However, Mikawa was somewhat criticized by his superiors for his failure to aggressively follow up on his victory. He could have pursued to the south and attacked the fleet of unarmed American cargo transports that were at anchor, waiting until daybreak when they could continue delivering ammunition and supplies to the American 1st Marine Division, which had landed on Guadalcanal on 8 August 1942. Instead, Mikawa decided to turn northward and retire back to the safety of his base at Rabaul. Mikawa's only ship that was sunk or badly damaged was the cruiser Kako, which was torpedoed and sunk by the U.S. Navy submarine S-44 on their voyage back to Rabaul. However, after the war Mikawa maintained that based on the information available to him at the time, he did not believe he had made an incorrect decision in withdrawing from Savo Island.

On the night of 13 to 14 November 1942, Mikawa led a cruiser force that bombarded the critical American air base of Henderson Field on Guadalcanal during the Naval Battle of Guadalcanal, but the next day lost one retreating heavy cruiser to air attacks originating there. Throughout the campaign for Guadalcanal, Rear Admiral Raizō Tanaka often commanded the nighttime runs of the "Tokyo Express", fast warships that delivered soldiers and supplies to Japanese Army force on Guadalcanal. However, Mikawa's attempt to land Japanese reinforcements to the base of Lae on New Guinea turned into the disastrous (for the Japanese) Battle of the Bismarck Sea, one that involved only Japanese surface ships versus American and Royal Australian Air Force land-based airplanes.

Mikawa was soon forced to take responsibility for the loss of most of the Solomon Islands, and he was reassigned to rear areas, such as the Philippines. Admiral Mikawa also stated to the High Command of the IJN that fighting the Americans for the Solomon Islands was simply pouring Japanese soldiers, sailor, airmen, and ships into a "black hole". Mikawa was correct about this, but his superiors in the IJN, and the generals of the Japanese Army refused to listen to him.

Mikawa had Naval General Staff and other shore posts in Japan from April to September 1943. From 3 September 1943 to 18 June 1944, Mikawa commanded the 2nd Southern Expeditionary Fleet in the Philippines. Afterwards, he commanded the very small "Southwest Area Fleet" and the very depleted "13th Air Fleet" from 18 June to 1 November 1944, also in the Philippines.[7] By this time, the writing was on the wall that Japan faced only defeat after defeat until it would be forced to surrender. Reassigned to shore duty in Japan following the Battle of Leyte Gulf in October 1944, Mikawa retired from active duty with the IJN in May 1945.[4]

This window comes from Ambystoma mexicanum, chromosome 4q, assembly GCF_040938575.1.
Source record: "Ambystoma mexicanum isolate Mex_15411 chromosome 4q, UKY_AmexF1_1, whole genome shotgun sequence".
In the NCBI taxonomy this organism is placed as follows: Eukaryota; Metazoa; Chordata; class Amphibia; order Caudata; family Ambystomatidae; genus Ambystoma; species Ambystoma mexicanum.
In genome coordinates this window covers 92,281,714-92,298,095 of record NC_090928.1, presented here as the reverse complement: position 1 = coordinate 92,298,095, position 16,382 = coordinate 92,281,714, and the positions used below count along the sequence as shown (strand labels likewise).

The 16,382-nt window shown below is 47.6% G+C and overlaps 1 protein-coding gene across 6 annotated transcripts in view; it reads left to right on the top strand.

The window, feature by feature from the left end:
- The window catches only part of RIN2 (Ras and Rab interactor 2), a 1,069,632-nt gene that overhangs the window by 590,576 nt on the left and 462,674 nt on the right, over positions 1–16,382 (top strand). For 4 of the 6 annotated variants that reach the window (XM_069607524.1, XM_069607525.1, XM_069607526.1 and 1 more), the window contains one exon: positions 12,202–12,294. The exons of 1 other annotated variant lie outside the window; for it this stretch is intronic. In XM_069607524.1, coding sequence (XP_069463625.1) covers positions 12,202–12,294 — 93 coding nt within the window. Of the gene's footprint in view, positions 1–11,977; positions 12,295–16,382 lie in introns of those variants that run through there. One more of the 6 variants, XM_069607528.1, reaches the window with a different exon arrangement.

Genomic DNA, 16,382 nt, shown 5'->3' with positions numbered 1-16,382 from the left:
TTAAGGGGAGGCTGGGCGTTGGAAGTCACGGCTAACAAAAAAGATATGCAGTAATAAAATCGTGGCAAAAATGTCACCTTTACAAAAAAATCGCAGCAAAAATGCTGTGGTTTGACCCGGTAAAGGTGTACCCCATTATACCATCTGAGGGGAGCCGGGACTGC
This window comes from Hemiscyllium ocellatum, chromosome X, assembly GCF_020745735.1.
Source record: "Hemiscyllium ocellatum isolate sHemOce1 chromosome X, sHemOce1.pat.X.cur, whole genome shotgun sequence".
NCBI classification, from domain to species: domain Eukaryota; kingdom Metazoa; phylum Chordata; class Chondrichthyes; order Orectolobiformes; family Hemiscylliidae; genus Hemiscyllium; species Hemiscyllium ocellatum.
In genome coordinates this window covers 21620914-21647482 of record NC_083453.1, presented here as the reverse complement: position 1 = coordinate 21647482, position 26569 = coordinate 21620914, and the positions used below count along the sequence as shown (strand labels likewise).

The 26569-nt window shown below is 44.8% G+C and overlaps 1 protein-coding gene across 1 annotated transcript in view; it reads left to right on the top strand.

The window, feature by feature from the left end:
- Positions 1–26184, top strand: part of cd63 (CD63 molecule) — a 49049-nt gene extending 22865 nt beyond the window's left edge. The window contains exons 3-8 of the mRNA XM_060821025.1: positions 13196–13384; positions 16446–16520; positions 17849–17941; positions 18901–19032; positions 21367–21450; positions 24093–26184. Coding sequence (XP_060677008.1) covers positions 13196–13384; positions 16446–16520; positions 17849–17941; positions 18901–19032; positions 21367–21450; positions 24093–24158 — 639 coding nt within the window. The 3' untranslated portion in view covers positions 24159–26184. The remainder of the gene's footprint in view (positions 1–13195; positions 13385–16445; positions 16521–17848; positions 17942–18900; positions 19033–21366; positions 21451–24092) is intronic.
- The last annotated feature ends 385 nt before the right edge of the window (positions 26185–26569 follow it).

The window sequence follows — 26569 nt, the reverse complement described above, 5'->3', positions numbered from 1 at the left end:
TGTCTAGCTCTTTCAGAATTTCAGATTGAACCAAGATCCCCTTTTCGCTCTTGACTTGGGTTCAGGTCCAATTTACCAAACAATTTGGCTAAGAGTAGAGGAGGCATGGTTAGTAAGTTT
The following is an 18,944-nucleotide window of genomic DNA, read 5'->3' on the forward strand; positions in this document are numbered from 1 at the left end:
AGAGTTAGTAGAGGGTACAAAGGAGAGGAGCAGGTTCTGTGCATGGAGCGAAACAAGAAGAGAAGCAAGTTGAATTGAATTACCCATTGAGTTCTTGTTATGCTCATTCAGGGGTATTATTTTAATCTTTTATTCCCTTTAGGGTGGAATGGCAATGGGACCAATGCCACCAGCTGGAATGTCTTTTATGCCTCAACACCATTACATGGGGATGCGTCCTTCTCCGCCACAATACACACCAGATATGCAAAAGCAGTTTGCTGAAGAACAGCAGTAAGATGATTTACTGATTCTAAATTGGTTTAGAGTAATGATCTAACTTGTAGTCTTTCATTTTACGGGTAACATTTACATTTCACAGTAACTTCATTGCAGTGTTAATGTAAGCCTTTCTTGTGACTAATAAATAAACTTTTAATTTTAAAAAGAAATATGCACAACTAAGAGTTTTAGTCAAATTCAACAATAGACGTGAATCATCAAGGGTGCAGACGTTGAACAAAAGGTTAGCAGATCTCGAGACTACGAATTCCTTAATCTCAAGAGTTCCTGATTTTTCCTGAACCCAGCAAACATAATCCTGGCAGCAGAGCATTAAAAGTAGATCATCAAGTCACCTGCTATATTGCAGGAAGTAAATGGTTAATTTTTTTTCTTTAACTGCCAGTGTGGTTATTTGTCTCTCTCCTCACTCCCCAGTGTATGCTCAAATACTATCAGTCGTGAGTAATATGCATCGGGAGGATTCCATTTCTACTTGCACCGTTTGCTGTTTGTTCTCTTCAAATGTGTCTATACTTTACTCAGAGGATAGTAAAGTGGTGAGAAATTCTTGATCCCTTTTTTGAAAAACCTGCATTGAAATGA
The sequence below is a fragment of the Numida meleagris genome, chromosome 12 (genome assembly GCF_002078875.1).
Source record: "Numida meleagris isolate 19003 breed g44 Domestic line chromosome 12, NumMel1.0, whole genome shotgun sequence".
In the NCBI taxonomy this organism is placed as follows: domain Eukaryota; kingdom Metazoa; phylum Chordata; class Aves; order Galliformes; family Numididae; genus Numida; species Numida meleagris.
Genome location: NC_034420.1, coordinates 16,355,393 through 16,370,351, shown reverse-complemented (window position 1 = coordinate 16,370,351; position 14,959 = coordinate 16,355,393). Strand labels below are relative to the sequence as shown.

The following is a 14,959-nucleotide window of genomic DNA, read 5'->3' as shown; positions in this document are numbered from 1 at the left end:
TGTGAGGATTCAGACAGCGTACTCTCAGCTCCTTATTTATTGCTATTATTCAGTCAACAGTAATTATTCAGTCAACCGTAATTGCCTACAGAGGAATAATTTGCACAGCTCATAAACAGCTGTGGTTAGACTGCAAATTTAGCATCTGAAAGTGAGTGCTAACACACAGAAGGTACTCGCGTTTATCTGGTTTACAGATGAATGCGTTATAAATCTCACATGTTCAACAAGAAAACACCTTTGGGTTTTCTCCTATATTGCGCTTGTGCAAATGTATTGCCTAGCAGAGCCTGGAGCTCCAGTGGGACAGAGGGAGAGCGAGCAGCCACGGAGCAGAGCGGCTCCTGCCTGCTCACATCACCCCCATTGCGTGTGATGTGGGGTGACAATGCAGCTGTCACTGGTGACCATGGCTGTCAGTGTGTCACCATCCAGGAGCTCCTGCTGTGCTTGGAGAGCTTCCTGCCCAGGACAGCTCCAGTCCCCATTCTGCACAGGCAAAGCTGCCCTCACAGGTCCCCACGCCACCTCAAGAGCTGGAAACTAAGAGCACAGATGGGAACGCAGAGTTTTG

Postwar and final days[edit]

After the war, Admiral Mikawa lived a long and rather quiet life in Japan, dying in 1981 at the age of 92.

Mikawa and the Long Lance torpedo were commemorated in 1992 by a commemorative postage stamp issued by the Republic of the Marshall Islands.[citation needed] Mikawa's character also appeared in the 1970 American/Japanese war film Tora! Tora! Tora!, where he was portrayed by the Japanese actor Fujio Suga.



  • D'Albas, Andrieu (1965). Death of a Navy: Japanese Naval Action in World War II. Devin-Adair Pub. ISBN 0-8159-5302-X.
  • Dull, Paul S. (1978). A Battle History of the Imperial Japanese Navy, 1941-1945. Naval Institute Press. ISBN 0-87021-097-1.
  • Frank, Richard B. (1990). Guadalcanal : The Definitive Account of the Landmark Battle. New York: Penguin Group. ISBN 0-14-016561-4.
  • Lacroix, Eric; Linton Wells (1997). Japanese Cruisers of the Pacific War. Naval Institute Press. ISBN 0-87021-311-3.
  • Loxton, Bruce; Chris Coulthard-Clark (1997). The Shame of Savo: Anatomy of a Naval Disaster. Australia: Allen & Unwin Pty Ltd. ISBN 1-86448-286-9.
  • Morison, Samuel Eliot (1958). The Struggle for Guadalcanal, August 1942 – February 1943, vol. 5 of History of United States Naval Operations in World War II. Boston: Little, Brown and Company. ISBN 0-316-58305-7.

External links[edit]


  1. ^
  2. ^ Naval History via Flix
  3. ^ Naval Historical Center, [1] Archived 2004-06-09 at the Wayback Machine. Text is public domain and therefore not copyrighted.
  4. ^ a b Naval Historical Center, [2] Archived 2004-06-09 at the Wayback Machine.
  5. ^ Wendel, Marcus, Axis History Factbook
  6. ^ "Naval Historical Center". Archived from the original on 9 June 2004. Retrieved 27 June 2004.
  7. ^ Wendel, Marcus, Axis History Factbook
Military offices
Preceded by 2nd Fleet

1 December 1936 – 15 November 1937
Succeeded by
Fleet Created 8th Fleet

14 July 1942 – 1 April 1943
Succeeded by
Preceded by Yokosuka Naval District
Acting Commander-in-chief

21 April 1943 - 21 May 1943
Succeeded by
Preceded by Southwest Area Fleet

18 June 1944 - 1 November 1944
Succeeded by